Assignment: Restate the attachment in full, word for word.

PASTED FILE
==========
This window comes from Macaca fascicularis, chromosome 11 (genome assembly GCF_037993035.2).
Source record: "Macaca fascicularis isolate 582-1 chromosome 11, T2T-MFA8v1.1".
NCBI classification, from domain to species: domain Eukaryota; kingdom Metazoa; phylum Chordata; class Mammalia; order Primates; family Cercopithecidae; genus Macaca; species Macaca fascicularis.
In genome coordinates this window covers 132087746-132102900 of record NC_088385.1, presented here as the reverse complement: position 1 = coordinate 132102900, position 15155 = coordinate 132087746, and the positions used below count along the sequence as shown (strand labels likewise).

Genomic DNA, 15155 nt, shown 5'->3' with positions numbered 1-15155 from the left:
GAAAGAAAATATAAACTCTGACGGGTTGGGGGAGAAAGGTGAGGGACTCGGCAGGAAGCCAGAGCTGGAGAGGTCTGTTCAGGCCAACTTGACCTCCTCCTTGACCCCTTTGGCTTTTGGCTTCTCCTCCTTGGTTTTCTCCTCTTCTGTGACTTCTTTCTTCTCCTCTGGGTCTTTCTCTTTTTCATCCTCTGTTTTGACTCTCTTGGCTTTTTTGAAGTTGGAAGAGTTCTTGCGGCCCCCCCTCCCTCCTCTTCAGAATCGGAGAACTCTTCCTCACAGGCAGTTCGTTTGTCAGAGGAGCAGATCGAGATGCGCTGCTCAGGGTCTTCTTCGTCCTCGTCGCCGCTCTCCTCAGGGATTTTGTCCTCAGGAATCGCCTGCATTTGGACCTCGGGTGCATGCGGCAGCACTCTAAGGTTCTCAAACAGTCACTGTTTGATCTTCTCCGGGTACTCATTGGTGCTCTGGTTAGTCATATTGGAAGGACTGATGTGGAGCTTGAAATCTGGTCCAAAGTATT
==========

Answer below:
This window comes from Macaca fascicularis, chromosome 11 (genome assembly GCF_037993035.2).
Source record: "Macaca fascicularis isolate 582-1 chromosome 11, T2T-MFA8v1.1".
NCBI classification, from domain to species: domain Eukaryota; kingdom Metazoa; phylum Chordata; class Mammalia; order Primates; family Cercopithecidae; genus Macaca; species Macaca fascicularis.
In genome coordinates this window covers 132087746-132102900 of record NC_088385.1, presented here as the reverse complement: position 1 = coordinate 132102900, position 15155 = coordinate 132087746, and the positions used below count along the sequence as shown (strand labels likewise).

Genomic DNA, 15155 nt, shown 5'->3' with positions numbered 1-15155 from the left:
GAAAGAAAATATAAACTCTGACGGGTTGGGGGAGAAAGGTGAGGGACTCGGCAGGAAGCCAGAGCTGGAGAGGTCTGTTCAGGCCAACTTGACCTCCTCCTTGACCCCTTTGGCTTTTGGCTTCTCCTCCTTGGTTTTCTCCTCTTCTGTGACTTCTTTCTTCTCCTCTGGGTCTTTCTCTTTTTCATCCTCTGTTTTGACTCTCTTGGCTTTTTTGAAGTTGGAAGAGTTCTTGCGGCCCCCCCTCCCTCCTCTTCAGAATCGGAGAACTCTTCCTCACAGGCAGTTCGTTTGTCAGAGGAGCAGATCGAGATGCGCTGCTCAGGGTCTTCTTCGTCCTCGTCGCCGCTCTCCTCAGGGATTTTGTCCTCAGGAATCGCCTGCATTTGGACCTCGGGTGCATGCGGCAGCACTCTAAGGTTCTCAAACAGTCACTGTTTGATCTTCTCCGGGTACTCATTGGTGCTCTGGTTAGTCATATTGGAAGGACTGATGTGGAGCTTGAAATCTGGTCCAAAGTATT